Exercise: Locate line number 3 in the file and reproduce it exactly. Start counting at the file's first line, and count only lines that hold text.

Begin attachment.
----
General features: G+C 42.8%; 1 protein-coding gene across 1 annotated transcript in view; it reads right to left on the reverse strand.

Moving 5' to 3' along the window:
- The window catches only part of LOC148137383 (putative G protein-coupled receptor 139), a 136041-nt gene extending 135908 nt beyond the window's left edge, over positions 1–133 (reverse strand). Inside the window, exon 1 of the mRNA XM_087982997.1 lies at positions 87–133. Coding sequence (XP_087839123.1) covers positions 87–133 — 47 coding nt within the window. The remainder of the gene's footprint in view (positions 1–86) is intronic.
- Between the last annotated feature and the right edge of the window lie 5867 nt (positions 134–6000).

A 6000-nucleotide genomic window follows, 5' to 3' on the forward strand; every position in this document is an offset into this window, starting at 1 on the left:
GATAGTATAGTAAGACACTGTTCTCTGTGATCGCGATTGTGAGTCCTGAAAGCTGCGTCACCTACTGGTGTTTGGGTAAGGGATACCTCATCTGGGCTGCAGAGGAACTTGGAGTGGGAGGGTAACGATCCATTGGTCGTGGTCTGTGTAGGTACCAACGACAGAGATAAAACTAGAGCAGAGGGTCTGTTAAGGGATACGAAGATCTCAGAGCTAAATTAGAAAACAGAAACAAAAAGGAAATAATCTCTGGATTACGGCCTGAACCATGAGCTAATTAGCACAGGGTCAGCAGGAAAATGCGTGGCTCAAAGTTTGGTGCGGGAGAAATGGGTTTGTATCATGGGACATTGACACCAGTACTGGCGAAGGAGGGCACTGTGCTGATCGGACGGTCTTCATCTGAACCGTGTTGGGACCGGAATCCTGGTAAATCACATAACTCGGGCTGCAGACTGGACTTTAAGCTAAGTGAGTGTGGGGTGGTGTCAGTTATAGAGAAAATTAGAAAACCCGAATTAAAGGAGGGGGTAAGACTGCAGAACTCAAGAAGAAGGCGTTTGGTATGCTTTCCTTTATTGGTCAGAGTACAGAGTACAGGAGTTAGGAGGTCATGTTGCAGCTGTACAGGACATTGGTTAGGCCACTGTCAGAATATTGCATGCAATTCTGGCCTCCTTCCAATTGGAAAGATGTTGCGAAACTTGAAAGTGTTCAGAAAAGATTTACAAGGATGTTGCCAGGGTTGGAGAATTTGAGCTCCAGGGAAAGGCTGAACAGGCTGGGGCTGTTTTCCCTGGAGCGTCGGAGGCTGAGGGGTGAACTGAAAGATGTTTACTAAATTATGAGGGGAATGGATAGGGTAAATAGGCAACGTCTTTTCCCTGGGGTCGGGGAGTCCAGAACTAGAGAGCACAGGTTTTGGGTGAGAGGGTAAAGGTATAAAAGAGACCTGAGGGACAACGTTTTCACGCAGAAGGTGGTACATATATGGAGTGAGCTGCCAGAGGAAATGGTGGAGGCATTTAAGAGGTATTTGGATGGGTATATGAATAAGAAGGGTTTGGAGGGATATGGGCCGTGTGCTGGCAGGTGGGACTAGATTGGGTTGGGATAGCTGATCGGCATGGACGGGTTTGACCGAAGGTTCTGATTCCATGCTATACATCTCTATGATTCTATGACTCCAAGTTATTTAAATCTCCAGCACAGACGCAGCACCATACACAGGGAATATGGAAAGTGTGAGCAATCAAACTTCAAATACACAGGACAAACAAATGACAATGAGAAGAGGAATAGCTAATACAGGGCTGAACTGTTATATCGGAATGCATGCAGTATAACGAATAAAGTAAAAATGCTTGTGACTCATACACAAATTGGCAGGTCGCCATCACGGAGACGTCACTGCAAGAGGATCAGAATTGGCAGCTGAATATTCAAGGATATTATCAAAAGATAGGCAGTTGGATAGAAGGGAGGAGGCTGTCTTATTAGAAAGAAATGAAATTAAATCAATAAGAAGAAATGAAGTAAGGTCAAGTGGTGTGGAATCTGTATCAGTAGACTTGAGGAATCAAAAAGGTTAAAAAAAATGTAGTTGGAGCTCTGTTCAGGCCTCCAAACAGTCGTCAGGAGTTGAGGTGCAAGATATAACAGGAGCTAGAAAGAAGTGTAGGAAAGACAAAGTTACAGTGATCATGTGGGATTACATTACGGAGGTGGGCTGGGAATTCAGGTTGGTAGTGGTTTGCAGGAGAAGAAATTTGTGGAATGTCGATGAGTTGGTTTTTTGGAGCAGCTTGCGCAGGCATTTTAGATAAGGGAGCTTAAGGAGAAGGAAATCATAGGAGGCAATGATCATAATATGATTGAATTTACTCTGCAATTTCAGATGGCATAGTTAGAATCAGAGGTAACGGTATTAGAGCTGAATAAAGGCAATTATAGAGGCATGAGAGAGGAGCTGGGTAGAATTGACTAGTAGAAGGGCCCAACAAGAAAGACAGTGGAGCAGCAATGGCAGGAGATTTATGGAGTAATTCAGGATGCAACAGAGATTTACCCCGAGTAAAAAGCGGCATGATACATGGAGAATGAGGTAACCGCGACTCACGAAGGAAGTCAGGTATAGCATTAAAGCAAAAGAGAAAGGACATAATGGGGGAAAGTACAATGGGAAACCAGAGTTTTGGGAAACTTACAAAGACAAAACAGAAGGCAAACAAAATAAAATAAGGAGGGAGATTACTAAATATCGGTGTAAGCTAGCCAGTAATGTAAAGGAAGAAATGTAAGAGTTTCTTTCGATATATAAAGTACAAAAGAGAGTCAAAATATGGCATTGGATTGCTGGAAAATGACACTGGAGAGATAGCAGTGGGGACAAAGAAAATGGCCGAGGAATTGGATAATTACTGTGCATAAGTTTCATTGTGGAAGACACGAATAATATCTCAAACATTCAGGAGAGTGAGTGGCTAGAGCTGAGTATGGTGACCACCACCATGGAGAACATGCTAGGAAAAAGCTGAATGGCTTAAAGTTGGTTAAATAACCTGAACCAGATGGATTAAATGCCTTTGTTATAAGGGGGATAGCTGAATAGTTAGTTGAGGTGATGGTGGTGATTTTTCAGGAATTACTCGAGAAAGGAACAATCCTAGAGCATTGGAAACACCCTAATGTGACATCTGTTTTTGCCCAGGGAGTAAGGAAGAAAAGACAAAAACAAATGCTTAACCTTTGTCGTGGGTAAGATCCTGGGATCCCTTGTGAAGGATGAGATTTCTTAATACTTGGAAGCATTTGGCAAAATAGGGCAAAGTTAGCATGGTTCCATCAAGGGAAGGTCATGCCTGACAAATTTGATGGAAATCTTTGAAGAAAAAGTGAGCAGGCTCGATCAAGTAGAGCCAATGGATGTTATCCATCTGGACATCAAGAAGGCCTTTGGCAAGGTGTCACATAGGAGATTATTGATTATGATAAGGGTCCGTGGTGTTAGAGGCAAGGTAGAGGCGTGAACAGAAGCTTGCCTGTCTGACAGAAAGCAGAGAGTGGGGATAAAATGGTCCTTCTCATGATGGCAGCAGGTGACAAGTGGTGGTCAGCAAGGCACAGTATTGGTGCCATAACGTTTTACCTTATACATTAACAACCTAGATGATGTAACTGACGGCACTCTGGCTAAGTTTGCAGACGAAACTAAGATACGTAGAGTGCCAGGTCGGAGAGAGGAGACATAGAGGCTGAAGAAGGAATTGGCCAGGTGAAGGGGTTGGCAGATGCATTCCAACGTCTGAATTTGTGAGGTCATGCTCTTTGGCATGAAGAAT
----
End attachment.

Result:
- The window catches only part of LOC148137383 (putative G protein-coupled receptor 139), a 136041-nt gene extending 135908 nt beyond the window's left edge, over positions 1–133 (reverse strand). Inside the window, exon 1 of the mRNA XM_087982997.1 lies at positions 87–133. Coding sequence (XP_087839123.1) covers positions 87–133 — 47 coding nt within the window. The remainder of the gene's footprint in view (positions 1–86) is intronic.